Blockbuster announced late Tuesday that it has decided to withdraw its proposal to acquire Circuit City. This comes after the video rental giant made it clear in April 2008 that it intended to purchase Circuit City in a deal with up to $1.35 billion.
“Based on market conditions and the completion of our initial due diligence process, we have determined that it is not in the best interest of Blockbuster’s shareholders to proceed with an acquisition of Circuit City,” said Jim Keyes, Blockbuster Chairman and CEO.
Shares of Blockbuster jumped 10 percent on release of the news, while Circuit City shares fell 15 percent to hit a new low.
Blockbuster made the details of the deal, an offer to acquire Circuit City for $6 to $8 per share, public after the big box retailer failed to provide due diligence necessary to allow Blockbuster to make a definitive proposal.
Less than a month later, Circuit City gave up the fight and opened the books for Blockbuster’s review, opening the door for a possible acquisition. Blockbuster’s original intention was to use Circuit City to help further its vision of a business that would serve a consumer’s full media entertainment needs, and lessen its dependence on the rental market. Such a business combination would have lead to an estimated $18 billion retail enterprise.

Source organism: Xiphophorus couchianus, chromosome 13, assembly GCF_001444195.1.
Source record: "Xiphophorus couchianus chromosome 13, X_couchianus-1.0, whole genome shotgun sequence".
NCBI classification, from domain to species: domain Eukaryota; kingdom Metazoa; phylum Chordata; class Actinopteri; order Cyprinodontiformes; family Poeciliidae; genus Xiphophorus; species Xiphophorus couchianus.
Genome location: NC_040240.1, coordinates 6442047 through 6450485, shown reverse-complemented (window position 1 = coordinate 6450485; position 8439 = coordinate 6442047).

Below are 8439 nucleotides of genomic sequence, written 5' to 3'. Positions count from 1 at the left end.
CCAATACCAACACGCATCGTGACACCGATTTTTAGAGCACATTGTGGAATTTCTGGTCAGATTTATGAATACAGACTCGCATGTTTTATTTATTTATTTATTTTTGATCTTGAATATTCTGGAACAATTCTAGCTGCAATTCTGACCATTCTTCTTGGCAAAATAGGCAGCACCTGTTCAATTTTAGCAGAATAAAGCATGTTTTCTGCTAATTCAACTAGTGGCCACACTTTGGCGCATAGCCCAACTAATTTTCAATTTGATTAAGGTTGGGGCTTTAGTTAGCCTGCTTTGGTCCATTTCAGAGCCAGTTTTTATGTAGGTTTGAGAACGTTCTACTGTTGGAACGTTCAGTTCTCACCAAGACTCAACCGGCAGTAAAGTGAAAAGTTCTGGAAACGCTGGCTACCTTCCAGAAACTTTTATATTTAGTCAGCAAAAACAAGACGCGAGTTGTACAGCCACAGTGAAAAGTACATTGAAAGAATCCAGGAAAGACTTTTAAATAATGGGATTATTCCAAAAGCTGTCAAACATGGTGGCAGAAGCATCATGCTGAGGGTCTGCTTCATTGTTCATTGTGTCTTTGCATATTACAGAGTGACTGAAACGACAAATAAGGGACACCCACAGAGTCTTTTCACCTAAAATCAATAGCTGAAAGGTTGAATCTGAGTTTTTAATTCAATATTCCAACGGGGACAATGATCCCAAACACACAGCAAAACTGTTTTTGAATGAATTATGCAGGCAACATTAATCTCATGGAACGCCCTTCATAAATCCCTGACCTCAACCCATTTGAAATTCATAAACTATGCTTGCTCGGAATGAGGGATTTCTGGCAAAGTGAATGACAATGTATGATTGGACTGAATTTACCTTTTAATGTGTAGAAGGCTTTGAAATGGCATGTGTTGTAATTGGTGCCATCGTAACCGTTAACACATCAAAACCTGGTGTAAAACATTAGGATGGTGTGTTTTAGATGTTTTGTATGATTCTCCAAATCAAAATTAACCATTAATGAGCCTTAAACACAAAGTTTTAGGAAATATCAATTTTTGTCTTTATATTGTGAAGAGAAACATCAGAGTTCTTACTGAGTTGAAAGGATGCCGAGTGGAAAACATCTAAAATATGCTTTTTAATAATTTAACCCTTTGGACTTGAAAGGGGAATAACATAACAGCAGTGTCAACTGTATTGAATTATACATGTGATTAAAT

Even without Circuit City in the picture, Blockbuster maintains its goal of business expansion into other markets.
“We continue to believe in the strategic merits of a consumer retail proposition that would bring media content and electronic devices together under one brand,” Keyes added. “We will pursue this strategy through our Blockbuster stores as a way to diversify the business and better serve the entertainment retail segment.”